Connecting to younger operators gets online boost
White's audience is mostly blue-collar 18- to 35-year-old males, and that's exactly the target demographic he wants to hire when the opportunity arises. That audience is looking to work, and is also connected to the internet in a big way.
"If you want to find the young people to bring into the industry to work for you, where are they? When they're waiting for the machines to warm up in the morning, they're on Instagram or TikTok or YouTube. When they're on coffee break, they're on Instagram or YouTube or TikTok. Same thing on lunch and when they get home at night," White said. "I'm there, so when they open their phones they see me, they see Ken White Construction, they see our team and what we're doing. That's how you get in front of them."
Being a family company in a small community makes it easier to put out the content White does - he once did social media for a larger company and found it was too difficult to navigate the corporate channels. That hurts them in the long run, though, White suggests.
"They need to change, and they need to adapt - they can, and they'll have to or else they will have nobody that wants to work for them," he said. "I want to see that change. I'm not doing it just for us, for me and my business - I want to see construction as a whole change and be more authentic, be more welcoming to different people."
As for his employees, White says they love being part of the company's social media presence.
"It creates an awesome culture. They'll be at Cabela's or Canadian Tire on the weekend, and they say people come up to them to say they love watching Ken White Construction stuff," he described.
Technology grows on job site
When you're finding employees through the internet, it makes sense that those employees are interested in exploring new technology on the job site. Ken White Construction is taking steps to do just that, White said. In 2021 the company purchased two new Cat excavators, both with 2D grade systems and auto dig installed - Ken White Construction has a strong relationship with Toromont and Battlefield Cat in the Ottawa region.
"We had two different older operators and they were dead set against it . . . that machine not only saves on jobs because I don't need to put a grade man out there doing septic beds or whatnot, but if we're doing a job where I'd generally have to rent out a trench box because the hole's seven feet deep, I can punch in my grade on the screen - the shovel goes down, it digs and nobody's getting in the hole, nobody's getting hurt," White said.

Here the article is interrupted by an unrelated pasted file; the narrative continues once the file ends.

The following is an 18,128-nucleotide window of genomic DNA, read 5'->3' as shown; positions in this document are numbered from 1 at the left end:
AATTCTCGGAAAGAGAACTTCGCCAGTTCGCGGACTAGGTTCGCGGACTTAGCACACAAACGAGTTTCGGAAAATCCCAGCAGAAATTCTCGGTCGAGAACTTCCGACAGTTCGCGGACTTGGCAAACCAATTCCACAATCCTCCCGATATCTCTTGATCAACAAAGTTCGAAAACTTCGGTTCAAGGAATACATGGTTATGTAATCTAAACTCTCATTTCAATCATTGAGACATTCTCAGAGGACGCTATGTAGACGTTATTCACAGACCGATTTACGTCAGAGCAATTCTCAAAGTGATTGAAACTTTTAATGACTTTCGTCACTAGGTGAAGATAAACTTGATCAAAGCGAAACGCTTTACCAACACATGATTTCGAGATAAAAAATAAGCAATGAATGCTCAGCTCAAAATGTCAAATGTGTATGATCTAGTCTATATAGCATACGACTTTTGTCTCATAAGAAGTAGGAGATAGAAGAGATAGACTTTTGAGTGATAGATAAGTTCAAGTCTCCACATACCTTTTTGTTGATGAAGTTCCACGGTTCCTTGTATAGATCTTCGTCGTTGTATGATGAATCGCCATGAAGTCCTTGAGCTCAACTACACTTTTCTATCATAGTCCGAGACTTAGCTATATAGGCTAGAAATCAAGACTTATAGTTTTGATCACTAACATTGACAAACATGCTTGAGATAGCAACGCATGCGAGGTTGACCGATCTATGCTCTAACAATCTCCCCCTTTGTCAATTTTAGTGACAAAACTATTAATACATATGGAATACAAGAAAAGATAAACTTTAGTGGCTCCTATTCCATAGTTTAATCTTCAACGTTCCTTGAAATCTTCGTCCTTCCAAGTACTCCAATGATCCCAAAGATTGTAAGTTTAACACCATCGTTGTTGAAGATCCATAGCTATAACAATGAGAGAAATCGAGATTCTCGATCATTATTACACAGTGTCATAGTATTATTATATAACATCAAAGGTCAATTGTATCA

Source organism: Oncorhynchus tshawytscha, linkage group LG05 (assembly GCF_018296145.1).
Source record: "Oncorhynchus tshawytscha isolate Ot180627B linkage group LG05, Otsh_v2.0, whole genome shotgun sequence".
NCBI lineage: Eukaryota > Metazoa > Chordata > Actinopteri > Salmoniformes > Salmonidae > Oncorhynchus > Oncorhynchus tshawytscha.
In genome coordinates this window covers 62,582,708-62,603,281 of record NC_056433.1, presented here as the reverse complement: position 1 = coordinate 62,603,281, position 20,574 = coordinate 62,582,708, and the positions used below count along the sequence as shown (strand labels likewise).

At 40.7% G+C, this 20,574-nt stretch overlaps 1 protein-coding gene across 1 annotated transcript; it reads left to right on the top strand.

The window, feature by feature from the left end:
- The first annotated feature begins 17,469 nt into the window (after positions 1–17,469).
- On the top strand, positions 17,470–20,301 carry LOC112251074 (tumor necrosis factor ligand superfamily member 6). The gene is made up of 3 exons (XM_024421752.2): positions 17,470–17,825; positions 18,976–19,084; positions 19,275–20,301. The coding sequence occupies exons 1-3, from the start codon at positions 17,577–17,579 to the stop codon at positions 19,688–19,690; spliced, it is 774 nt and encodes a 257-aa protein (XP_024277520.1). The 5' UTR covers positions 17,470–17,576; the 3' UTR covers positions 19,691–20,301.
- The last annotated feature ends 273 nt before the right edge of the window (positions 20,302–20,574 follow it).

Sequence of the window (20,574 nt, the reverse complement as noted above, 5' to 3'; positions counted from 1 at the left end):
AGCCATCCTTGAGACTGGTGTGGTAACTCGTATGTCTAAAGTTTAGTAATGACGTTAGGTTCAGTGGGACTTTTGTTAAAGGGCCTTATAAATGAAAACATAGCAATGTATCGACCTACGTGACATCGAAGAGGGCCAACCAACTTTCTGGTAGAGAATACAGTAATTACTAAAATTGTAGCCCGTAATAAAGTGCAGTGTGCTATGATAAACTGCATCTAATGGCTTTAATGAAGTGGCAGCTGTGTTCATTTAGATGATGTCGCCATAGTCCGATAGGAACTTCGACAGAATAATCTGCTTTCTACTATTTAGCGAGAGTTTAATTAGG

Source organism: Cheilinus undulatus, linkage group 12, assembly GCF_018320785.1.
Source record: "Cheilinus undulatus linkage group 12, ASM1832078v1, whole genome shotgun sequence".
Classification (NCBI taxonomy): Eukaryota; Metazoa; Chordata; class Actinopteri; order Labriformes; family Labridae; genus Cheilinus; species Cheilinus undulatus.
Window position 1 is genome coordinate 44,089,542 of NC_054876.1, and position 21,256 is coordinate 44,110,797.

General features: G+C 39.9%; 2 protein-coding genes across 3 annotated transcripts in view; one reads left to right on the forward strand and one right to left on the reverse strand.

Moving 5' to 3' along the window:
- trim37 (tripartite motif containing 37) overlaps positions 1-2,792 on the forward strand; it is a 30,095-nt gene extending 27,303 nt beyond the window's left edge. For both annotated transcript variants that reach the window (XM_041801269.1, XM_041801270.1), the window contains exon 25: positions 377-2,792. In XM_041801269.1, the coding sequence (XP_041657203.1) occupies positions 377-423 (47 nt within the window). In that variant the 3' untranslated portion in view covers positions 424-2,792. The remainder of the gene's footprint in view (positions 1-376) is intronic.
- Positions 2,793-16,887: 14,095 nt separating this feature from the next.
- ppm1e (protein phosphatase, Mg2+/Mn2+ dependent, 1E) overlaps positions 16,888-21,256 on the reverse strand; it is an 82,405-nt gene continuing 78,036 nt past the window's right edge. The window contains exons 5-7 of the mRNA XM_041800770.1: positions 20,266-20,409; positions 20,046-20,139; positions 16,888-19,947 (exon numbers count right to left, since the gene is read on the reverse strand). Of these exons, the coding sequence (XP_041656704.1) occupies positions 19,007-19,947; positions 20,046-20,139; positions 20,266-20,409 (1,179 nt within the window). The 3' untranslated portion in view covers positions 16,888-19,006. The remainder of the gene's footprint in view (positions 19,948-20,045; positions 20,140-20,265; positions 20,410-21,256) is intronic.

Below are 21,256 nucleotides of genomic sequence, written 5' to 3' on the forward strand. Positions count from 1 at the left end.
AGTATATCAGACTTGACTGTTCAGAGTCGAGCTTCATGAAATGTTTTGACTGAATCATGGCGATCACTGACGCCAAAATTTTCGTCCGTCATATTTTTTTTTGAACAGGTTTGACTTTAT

All of Ken White Construction's excavators are equipped with another piece of technology that White is excited about - Rototilt tiltrotators.
"We have two excavators, a 15-ton and a 25-ton, both with Rototilts on them. That's something we added just this year. Even the old guys who had some pushback to it can't believe what these buckets can do," he said. "We specialize in demolitions as well, and bought sorting clamps for these machines - what you can do with the clamps being able to rotate 360 degrees, up and down is crazy."
The company has gone paperless on job sites, opting instead for iPads through which employees clock in, handle safety sheets, and use for other tasks. It's not easy, White admits, either from a technical or team buy-in standpoint.
"The different expenses I have now aren't so much around printer ink, but my IT guy," he noted. "Setting all this up and converting from paperwork to what we're doing now was over the course of a year and a half, and it had a cost to get set up. Now that it's running smoothly and working well, we're seeing the return on it."
It also took some time to convince some old-school employees that paperless was the way to go, but even they have seen the difference it can make. That's an important step for contractors of all sizes to consider if they want to succeed.
"If you're not up with the times, you probably just need to sit back and let someone that does take over - because you have to. Same with social media. You might not want to do it, so hire someone that does, because you're going to fall behind," White said. "We live in a tech world - there's always better technology coming out, and it's more efficient for us. If you're not doing it, you're going to fall behind - you need to make the shift."
Maintaining steady growth
Down the road, White hopes to see the company's trajectory continue on the path it has been on the past few years.
"I'd like to see us keep adding quality men and women to the team, keep building stronger relationships with both residential and commercial clients, and get better and more efficient at our work," he said.
With social media powering recruitment and awareness, White said he has a plan in place to build the company up from its 18 staff to 100 within 10 years.
"It's super exciting, just knowing there's bigger stuff coming in the future with growth in social media," he said. "Those numbers keep growing, and the opportunities that come from it are really exciting."